The US stock market was left almost unscathed by the fiscal standoff in Washington, with the S&P 500 hitting an all-time high Thursday, as the curtain fell on the political drama.
President Barack Obama early Thursday signed an 11th-hour deal passed by both chambers of the Congress to fund the government through Jan. 15 and raise the debt ceiling until Feb. 7.
Analysts said the U.S. equity market displayed impressive resilience in the face of the fiscal stalemate, but there could be continued volatility, as the lull in fiscal bickering was only temporary and quarterly earnings were disappointing.
The broad-based S&P 500 rose to 1,733.15 points Thursday, passing its previous high set just a month ago. The tech-heavy Nasdaq Composite Index hit a fresh 13-year high of 3,863.15 points after Thursday's close. The Dow Jones Industrial Average also staged a stunning recovery from a triple-digit loss at the open to finish just 2.18 points lower.
Given all the supposed fears of a default, "stocks have not flinched," Mark Newton, chief technical analyst at Greywolf Execution Partners Inc., told Xinhua Thursday.
"We really haven't experienced any sort of volatility like we had in previous shutdowns, where the market was down 4 to 5 percent, like we saw back in the late 70s," he said.
"I just see it as being bullish, but you have to be to some extent a little cautious about how rapidly things have moved up when the greater issues still haven't been resolved," the analyst said
The CBOE Volatility Index, the best gauge of fear in the market, pulled back nearly 35 percent in only eight days. Newton said the equity put-to-call ratio as a measure of sentiment was down to its lowest level in at least a year. "So there is really no sign of fear whatsoever," he said
However, the fiscal impasse could hit consumer spending. Alan Valdes, director of floor operations at DME Securities, said: "It couldn't have come out at a worse time because shopping season starts in about two weeks. I think you can see that drag on consumer spending this year, which will hurt the retailers."
Most traders believe that, as a result of the fiscal fiasco, the U.S. central bank will not taper the third round of quantitative easing until 2014.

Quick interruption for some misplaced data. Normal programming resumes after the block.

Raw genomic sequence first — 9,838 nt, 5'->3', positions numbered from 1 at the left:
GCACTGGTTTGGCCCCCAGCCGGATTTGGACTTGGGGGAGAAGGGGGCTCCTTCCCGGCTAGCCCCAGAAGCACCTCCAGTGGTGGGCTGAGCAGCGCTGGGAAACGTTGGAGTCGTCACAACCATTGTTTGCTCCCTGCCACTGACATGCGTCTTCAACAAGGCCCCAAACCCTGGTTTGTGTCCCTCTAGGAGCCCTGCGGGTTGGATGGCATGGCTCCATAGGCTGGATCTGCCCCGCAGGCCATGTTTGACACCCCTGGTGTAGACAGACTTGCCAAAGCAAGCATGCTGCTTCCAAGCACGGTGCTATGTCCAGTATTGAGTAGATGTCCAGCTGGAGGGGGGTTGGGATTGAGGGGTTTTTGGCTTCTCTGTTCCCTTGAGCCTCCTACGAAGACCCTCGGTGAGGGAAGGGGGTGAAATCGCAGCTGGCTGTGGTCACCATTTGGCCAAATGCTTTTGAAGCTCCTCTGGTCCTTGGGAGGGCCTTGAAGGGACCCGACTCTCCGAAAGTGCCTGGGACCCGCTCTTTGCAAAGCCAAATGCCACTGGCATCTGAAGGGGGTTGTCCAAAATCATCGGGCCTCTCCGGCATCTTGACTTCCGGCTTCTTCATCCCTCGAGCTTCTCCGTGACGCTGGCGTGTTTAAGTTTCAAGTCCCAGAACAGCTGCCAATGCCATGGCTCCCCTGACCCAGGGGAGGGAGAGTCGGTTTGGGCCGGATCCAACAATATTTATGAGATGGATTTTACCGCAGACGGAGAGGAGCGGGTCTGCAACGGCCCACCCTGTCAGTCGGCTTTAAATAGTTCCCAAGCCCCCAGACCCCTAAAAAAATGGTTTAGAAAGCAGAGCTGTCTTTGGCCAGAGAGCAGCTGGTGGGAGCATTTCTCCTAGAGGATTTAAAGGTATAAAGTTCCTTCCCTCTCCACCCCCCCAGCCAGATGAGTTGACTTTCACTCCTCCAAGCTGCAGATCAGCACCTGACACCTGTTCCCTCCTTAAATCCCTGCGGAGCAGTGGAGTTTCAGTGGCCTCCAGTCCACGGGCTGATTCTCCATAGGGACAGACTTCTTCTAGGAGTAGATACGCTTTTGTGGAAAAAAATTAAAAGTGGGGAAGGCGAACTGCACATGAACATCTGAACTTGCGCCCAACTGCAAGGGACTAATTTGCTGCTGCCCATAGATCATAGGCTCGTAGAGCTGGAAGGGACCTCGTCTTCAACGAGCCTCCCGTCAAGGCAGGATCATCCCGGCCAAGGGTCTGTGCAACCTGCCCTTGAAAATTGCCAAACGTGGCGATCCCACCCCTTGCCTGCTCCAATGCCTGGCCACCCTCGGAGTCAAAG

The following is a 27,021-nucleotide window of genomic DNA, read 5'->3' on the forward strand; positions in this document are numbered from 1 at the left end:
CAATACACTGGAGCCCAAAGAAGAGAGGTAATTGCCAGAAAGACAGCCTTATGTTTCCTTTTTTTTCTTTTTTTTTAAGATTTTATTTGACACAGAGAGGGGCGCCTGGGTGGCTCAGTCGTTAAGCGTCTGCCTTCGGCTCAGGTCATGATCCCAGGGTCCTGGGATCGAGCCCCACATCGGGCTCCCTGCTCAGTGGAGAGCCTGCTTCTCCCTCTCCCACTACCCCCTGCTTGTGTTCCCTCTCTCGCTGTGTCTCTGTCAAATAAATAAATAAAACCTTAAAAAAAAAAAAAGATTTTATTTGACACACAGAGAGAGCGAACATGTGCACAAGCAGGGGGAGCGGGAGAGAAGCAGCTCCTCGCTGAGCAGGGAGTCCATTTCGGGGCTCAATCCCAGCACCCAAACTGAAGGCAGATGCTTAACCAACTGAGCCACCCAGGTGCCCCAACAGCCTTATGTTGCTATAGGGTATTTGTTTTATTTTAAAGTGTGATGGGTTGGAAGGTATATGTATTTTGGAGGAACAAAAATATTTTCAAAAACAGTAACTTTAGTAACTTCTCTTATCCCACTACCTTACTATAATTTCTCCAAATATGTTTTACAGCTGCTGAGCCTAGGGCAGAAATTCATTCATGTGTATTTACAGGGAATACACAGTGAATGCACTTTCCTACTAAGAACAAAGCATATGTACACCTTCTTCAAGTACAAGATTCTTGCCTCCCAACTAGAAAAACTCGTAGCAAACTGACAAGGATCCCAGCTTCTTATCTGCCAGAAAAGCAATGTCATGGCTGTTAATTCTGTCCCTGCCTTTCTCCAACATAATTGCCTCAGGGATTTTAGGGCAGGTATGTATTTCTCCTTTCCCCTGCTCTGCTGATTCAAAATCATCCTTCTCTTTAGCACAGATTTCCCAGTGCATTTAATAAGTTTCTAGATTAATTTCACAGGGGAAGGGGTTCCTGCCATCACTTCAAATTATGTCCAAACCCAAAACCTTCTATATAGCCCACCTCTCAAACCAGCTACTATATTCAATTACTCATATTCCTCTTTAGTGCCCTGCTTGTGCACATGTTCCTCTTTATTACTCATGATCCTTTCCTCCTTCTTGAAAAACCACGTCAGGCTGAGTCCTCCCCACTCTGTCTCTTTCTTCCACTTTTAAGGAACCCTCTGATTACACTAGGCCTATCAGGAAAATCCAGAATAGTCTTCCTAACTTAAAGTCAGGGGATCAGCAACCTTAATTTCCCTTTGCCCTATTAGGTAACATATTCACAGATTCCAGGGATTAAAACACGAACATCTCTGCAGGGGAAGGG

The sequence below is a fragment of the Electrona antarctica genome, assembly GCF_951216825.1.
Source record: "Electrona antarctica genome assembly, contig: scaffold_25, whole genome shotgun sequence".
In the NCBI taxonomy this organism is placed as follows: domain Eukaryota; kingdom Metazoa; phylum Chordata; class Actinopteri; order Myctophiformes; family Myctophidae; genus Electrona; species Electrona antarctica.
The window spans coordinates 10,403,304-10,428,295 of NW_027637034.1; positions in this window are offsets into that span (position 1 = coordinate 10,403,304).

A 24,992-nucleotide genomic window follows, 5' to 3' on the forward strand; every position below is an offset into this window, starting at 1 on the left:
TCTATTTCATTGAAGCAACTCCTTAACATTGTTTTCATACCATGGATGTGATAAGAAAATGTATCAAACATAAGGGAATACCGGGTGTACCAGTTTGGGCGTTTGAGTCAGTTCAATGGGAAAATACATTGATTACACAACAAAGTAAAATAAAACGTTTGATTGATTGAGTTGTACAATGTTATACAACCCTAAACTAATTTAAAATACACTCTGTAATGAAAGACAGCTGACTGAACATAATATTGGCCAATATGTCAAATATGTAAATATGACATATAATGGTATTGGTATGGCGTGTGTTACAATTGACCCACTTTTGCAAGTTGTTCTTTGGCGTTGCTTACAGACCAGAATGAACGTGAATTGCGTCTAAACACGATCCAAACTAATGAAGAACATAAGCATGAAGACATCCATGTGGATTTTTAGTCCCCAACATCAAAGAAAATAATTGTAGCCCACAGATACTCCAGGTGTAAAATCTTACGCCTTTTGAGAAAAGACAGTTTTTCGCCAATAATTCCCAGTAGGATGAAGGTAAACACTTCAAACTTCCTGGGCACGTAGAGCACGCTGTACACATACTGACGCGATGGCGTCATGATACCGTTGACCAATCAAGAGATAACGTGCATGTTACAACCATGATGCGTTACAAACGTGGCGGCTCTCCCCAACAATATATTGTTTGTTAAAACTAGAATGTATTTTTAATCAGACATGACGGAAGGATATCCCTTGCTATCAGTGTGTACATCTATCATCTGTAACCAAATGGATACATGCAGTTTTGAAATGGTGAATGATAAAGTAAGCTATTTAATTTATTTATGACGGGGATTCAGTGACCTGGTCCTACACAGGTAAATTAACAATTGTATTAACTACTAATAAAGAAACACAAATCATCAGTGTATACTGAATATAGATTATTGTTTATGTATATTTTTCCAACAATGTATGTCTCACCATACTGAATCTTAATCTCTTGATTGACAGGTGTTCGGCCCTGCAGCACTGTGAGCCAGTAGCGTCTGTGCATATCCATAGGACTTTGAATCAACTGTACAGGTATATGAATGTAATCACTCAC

"They are not going to taper until 2014 the earliest. And I'm thinking maybe June (of 2014)," Valdes said.
"There's a lot of optimism right now in the market, a lot of complacency," said Newton, adding people felt the shutdown would postpone the tapering and the Fed would have its foot on the gas with (Fed Vice Chairwoman Janet) Yellen coming in."
But economists from JPMorgan Chase & Co. do not rule out the possibility of a taper in December this year.
"There is about a 30-percent chance the Fed moves then (in December)," said JPMorgan Chief U.S. Economist Michael Feroli in a note Thursday.
"I definitely think there is going to be more volatility in the market," J.Streicher Co. managing director Mark Otto said.
"These battles in Washington and reports that are going to continue to come out in the next couple of weeks or months are definitely going to play out in the market as well," he said.
The temporary fiscal deal is by no means a cure-all remedy. It is at most a painkiller, as the deal failed to address many of the contentious issues and set up another fiscal bomb to go off in a few months, thus keeping many investors on the sidelines.
Valdes said he believed traders would wait until the next deal came up. "They will be trading intimately, but I don't think they are going to put any really big bets," he said.
Meanwhile, analysts noted weak corporate earnings in the third and fourth quarters would add more volatility to the market.
"Revenues are going to be disappointing. Forward looking guidance into the fourth quarter is certainly going to look ugly this time and is definitely going to be tempered by the government shutdown," Otto said.
"I think there is a greater-than-average chance we'll probably show some sort of a stalling out, and probably the start of a minor correction of stocks that might last until the end of the month, potentially into early November," Newton said.